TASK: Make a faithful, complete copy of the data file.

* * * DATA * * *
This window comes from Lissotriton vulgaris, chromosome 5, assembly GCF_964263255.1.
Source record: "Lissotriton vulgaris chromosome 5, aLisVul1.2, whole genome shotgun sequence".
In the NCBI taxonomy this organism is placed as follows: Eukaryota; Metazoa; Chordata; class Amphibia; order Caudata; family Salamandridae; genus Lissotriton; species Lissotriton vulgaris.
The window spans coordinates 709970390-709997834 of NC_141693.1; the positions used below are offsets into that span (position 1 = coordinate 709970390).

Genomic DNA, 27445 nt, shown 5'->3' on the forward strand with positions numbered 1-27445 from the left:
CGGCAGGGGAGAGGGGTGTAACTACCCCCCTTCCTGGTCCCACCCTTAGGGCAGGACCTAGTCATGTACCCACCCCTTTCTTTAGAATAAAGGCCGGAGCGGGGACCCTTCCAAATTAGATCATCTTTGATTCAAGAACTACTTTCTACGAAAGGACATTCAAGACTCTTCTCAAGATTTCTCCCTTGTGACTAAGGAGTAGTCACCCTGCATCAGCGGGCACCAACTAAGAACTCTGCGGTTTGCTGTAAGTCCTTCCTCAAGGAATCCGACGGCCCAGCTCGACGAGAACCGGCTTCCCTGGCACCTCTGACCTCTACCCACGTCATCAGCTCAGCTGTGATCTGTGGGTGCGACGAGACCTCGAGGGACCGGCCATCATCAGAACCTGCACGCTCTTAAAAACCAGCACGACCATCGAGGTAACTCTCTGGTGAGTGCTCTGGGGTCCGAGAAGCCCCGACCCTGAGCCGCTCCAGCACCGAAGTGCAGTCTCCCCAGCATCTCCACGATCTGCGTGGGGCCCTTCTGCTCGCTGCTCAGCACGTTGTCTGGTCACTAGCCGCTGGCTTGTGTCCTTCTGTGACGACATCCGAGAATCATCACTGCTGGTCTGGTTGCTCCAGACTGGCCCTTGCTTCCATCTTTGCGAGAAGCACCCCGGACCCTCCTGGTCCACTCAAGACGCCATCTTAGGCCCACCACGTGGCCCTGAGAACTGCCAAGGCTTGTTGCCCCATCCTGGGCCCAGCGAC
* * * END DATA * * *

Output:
This window comes from Lissotriton vulgaris, chromosome 5, assembly GCF_964263255.1.
Source record: "Lissotriton vulgaris chromosome 5, aLisVul1.2, whole genome shotgun sequence".
In the NCBI taxonomy this organism is placed as follows: Eukaryota; Metazoa; Chordata; class Amphibia; order Caudata; family Salamandridae; genus Lissotriton; species Lissotriton vulgaris.
The window spans coordinates 709970390-709997834 of NC_141693.1; the positions used below are offsets into that span (position 1 = coordinate 709970390).

Genomic DNA, 27445 nt, shown 5'->3' on the forward strand with positions numbered 1-27445 from the left:
CGGCAGGGGAGAGGGGTGTAACTACCCCCCTTCCTGGTCCCACCCTTAGGGCAGGACCTAGTCATGTACCCACCCCTTTCTTTAGAATAAAGGCCGGAGCGGGGACCCTTCCAAATTAGATCATCTTTGATTCAAGAACTACTTTCTACGAAAGGACATTCAAGACTCTTCTCAAGATTTCTCCCTTGTGACTAAGGAGTAGTCACCCTGCATCAGCGGGCACCAACTAAGAACTCTGCGGTTTGCTGTAAGTCCTTCCTCAAGGAATCCGACGGCCCAGCTCGACGAGAACCGGCTTCCCTGGCACCTCTGACCTCTACCCACGTCATCAGCTCAGCTGTGATCTGTGGGTGCGACGAGACCTCGAGGGACCGGCCATCATCAGAACCTGCACGCTCTTAAAAACCAGCACGACCATCGAGGTAACTCTCTGGTGAGTGCTCTGGGGTCCGAGAAGCCCCGACCCTGAGCCGCTCCAGCACCGAAGTGCAGTCTCCCCAGCATCTCCACGATCTGCGTGGGGCCCTTCTGCTCGCTGCTCAGCACGTTGTCTGGTCACTAGCCGCTGGCTTGTGTCCTTCTGTGACGACATCCGAGAATCATCACTGCTGGTCTGGTTGCTCCAGACTGGCCCTTGCTTCCATCTTTGCGAGAAGCACCCCGGACCCTCCTGGTCCACTCAAGACGCCATCTTAGGCCCACCACGTGGCCCTGAGAACTGCCAAGGCTTGTTGCCCCATCCTGGGCCCAGCGAC